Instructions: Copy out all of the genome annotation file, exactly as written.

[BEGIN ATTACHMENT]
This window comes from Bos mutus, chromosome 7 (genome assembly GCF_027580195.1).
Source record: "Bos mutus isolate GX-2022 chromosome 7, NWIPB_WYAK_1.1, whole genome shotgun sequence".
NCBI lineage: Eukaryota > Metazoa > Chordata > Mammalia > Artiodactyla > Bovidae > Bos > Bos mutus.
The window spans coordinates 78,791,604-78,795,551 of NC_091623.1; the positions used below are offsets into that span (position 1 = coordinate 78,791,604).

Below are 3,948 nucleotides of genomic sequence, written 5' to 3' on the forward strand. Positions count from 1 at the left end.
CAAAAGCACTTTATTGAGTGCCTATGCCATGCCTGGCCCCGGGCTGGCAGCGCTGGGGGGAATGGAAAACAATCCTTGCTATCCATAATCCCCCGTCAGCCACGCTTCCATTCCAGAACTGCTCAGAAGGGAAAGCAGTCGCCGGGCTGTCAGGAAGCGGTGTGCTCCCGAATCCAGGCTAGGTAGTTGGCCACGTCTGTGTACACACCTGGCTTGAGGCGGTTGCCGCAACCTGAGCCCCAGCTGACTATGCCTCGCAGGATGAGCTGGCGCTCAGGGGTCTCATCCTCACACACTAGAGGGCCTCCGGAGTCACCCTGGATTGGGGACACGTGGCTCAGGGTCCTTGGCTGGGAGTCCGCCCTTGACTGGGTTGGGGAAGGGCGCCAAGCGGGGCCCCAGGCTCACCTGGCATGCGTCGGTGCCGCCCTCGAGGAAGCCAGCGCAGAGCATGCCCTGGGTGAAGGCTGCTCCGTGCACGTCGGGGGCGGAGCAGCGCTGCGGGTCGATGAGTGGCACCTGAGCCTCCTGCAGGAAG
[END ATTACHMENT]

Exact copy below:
This window comes from Bos mutus, chromosome 7 (genome assembly GCF_027580195.1).
Source record: "Bos mutus isolate GX-2022 chromosome 7, NWIPB_WYAK_1.1, whole genome shotgun sequence".
NCBI lineage: Eukaryota > Metazoa > Chordata > Mammalia > Artiodactyla > Bovidae > Bos > Bos mutus.
The window spans coordinates 78,791,604-78,795,551 of NC_091623.1; the positions used below are offsets into that span (position 1 = coordinate 78,791,604).

Below are 3,948 nucleotides of genomic sequence, written 5' to 3' on the forward strand. Positions count from 1 at the left end.
CAAAAGCACTTTATTGAGTGCCTATGCCATGCCTGGCCCCGGGCTGGCAGCGCTGGGGGGAATGGAAAACAATCCTTGCTATCCATAATCCCCCGTCAGCCACGCTTCCATTCCAGAACTGCTCAGAAGGGAAAGCAGTCGCCGGGCTGTCAGGAAGCGGTGTGCTCCCGAATCCAGGCTAGGTAGTTGGCCACGTCTGTGTACACACCTGGCTTGAGGCGGTTGCCGCAACCTGAGCCCCAGCTGACTATGCCTCGCAGGATGAGCTGGCGCTCAGGGGTCTCATCCTCACACACTAGAGGGCCTCCGGAGTCACCCTGGATTGGGGACACGTGGCTCAGGGTCCTTGGCTGGGAGTCCGCCCTTGACTGGGTTGGGGAAGGGCGCCAAGCGGGGCCCCAGGCTCACCTGGCATGCGTCGGTGCCGCCCTCGAGGAAGCCAGCGCAGAGCATGCCCTGGGTGAAGGCTGCTCCGTGCACGTCGGGGGCGGAGCAGCGCTGCGGGTCGATGAGTGGCACCTGAGCCTCCTGCAGGAAG